Hawaii's diverse natural scenery, warm tropical climate, abundance of public beaches, oceanic surroundings, and active volcanoes make it a popular destination for tourists, surfers, biologists, and volcanologists. Because of its central location in the Pacific and 19th-century labor migration, Hawaii's culture is strongly influenced by North American and East Asian cultures, in addition to its indigenous Hawaiian culture.

High-speed craft

A high-speed craft (HSC) is a high-speed water vessel for civilian use, also called a fastcraft or fast ferry. The first high-speed craft were often hydrofoils or hovercraft, but in the 1990s catamaran and monohull designs become more popular and large hydrofoils and hovercraft are no longer built. Most high-speed craft serve as passenger ferries, but the largest catamarans and monohulls also carry cars, buses, large trucks and freight.

In the 1990s there were a variety of builders, but many ship builders have withdrawn from this market so the construction of the largest fast ferries, up to 127 metres, has been consolidated to two Australian companies, Austal of Perth and Incat of Hobart. There is still a wide variety of builders for smaller fast catamaran ferries between 24 and 60 metres.

Hulled designs are often powered by pump-jets coupled to medium-speed diesel engines. Hovercraft are usually powered by gas turbines or diesel engines driving propellers and impellers.

The design and safety of high-speed craft is regulated by the International Convention for the Safety of Life at Sea (SOLAS) Convention, Chapter 10, High-Speed Craft (HSC) Codes of 1994 and 2000, adopted by the Maritime Safety Committee of the International Maritime Organization (IMO).

In accordance with SOLAS Chapter 10 Reg. 1.3, high-speed crafts are crafts capable of a maximum speed, in metres per second (m/s), equal to or exceeding:

where = volume of displacement in cubic metres corresponding to the design waterline, excluding craft of which the hull is supported clear above the water surface in non-displacement mode by aerodynamic forces generated by ground effect.

John Lehman

John Francis Lehman Jr. (born September 14, 1942) is an American investment banker and writer who served as Secretary of the Navy (1981–1987) in the Ronald Reagan administration where he promoted the creation of a 600-ship Navy. From 2003 to 2004 he was a member of the 9/11 Commission.

Lehman currently serves on the National Security Advisory Council for the Center for Security Policy (CSP), and on the board of trustees for the think tank Foreign Policy Research Institute (FPRI). Lehman was also a member of the National Commission on Terrorist Attacks Upon the United States, commonly called the 9/11 Commission, and has signed some policy letters produced by the Project for the New American Century. He also served as an advisor to Sen. John McCain for the 2008 presidential race, and for Mitt Romney in his 2012 bid.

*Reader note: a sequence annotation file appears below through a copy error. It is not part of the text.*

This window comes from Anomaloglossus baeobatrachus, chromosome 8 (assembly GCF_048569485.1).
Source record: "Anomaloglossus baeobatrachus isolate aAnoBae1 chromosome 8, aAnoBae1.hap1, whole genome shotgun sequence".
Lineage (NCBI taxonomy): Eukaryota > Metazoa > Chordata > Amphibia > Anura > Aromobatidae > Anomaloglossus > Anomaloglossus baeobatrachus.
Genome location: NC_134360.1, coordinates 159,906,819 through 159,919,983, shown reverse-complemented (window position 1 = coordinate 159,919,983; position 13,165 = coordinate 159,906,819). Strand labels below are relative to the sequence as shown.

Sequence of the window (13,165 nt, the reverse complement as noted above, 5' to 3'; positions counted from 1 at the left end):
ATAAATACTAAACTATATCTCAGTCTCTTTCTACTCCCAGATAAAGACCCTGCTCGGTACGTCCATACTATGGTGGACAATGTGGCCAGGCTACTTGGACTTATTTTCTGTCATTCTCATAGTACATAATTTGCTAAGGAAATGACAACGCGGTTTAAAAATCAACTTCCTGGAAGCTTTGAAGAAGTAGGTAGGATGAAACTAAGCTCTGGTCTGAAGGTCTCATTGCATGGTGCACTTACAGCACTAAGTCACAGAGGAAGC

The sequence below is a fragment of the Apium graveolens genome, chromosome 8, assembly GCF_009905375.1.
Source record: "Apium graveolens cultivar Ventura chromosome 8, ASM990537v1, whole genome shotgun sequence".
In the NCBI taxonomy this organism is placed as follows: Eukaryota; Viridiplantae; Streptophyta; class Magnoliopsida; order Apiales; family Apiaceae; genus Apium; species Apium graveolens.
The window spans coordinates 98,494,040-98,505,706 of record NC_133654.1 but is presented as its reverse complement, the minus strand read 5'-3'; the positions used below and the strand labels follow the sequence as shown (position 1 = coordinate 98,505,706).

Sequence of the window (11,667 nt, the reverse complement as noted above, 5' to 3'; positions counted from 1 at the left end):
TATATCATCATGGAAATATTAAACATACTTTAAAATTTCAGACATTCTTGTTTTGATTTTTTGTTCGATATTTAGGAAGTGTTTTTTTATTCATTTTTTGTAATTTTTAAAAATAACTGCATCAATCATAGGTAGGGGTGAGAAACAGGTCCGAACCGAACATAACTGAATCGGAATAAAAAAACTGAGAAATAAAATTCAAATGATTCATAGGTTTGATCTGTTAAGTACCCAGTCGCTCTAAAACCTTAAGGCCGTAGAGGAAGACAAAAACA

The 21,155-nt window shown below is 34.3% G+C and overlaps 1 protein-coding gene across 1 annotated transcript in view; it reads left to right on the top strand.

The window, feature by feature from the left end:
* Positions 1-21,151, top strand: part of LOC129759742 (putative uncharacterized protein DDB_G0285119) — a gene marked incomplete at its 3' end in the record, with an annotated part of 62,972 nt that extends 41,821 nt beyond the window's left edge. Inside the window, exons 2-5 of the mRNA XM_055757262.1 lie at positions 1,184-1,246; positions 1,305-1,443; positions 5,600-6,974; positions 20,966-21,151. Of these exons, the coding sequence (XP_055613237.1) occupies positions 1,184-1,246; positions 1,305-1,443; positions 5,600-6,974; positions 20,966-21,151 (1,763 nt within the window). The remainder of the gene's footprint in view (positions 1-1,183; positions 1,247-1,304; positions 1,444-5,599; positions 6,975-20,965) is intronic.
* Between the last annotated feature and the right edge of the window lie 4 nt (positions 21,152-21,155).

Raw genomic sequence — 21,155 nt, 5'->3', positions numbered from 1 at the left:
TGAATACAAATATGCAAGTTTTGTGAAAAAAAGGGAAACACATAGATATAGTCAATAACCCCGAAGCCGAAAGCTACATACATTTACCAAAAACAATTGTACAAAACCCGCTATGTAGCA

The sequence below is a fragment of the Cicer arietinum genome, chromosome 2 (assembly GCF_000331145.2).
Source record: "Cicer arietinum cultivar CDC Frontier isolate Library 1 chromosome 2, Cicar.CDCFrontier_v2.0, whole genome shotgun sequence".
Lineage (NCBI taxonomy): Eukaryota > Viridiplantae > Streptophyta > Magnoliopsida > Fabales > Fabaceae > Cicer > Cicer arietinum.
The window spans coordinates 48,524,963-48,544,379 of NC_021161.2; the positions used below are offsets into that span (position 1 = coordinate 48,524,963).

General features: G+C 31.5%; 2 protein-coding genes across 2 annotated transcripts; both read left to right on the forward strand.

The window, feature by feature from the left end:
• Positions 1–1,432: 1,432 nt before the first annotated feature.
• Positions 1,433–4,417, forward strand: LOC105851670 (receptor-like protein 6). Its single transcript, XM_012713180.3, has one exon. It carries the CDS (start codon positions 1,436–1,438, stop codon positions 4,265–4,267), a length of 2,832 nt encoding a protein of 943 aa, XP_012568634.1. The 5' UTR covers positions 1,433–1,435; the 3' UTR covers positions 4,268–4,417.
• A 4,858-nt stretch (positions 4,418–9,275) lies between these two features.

Linda Lingle

Linda Lingle (née Cutter; June 4, 1953) is an American politician, who was the sixth governor of Hawaii from 2002 until 2010. She was the first Republican governor of Hawaii since 1962. Lingle was also the first female governor of Hawaii and its first Jewish governor. Prior to serving as governor, Lingle served as Maui County mayor, council member, and chair of the Hawaii Republican Party.

During the 2004 Republican National Convention in New York City, Lingle served as chair of the convention during the absence of permanent chair Dennis Hastert from the convention floor. In 2012, she was the Republican nominee for the United States Senate, vying unsuccessfully for an open seat vacated by retiring U.S. Senator Daniel Akaka.In January 2015, Lingle was appointed as a senior adviser to Illinois Governor Bruce Rauner, and left the position in July 2016. She also served on the Governors’ Council of the Bipartisan Policy Center in Washington, D.C. Lingle moved back to Hawaii in the second quarter of 2017 and became a member of Hawaii Pacific University's board of trustees in June 2017.

List of Hawaii companies

The following list of Hawaii companies includes notable companies that are, or once were, headquartered in Hawaii.

List of vehicles and machines powered by MTU engines

Vehicles powered by MTU engines


The island of Maui (; Hawaiian: [ˈmɐwwi]) is the second-largest of the Hawaiian Islands at 727.2 square miles (1,883 km2) and is the 17th largest island in the United States. Maui is part of the State of Hawaii and is the largest of Maui County's four islands, which include Molokaʻi, Lānaʻi, and unpopulated Kahoʻolawe. In 2010, Maui had a population of 144,444, third-highest of the Hawaiian Islands, behind that of Oʻahu and Hawaiʻi Island. Kahului is the largest census-designated place (CDP) on the island with a population of 26,337 as of 2010 and is the commercial and financial hub of the island. Wailuku is the seat of Maui County and is the third-largest CDP as of 2010. Other significant places include Kīhei (including Wailea and Makena in the Kihei Town CDP, the island's second-most-populated CDP), Lahaina (including Kāʻanapali and Kapalua in the Lahaina Town CDP), Makawao, Pukalani, Pāʻia, Kula, Haʻikū, and Hāna.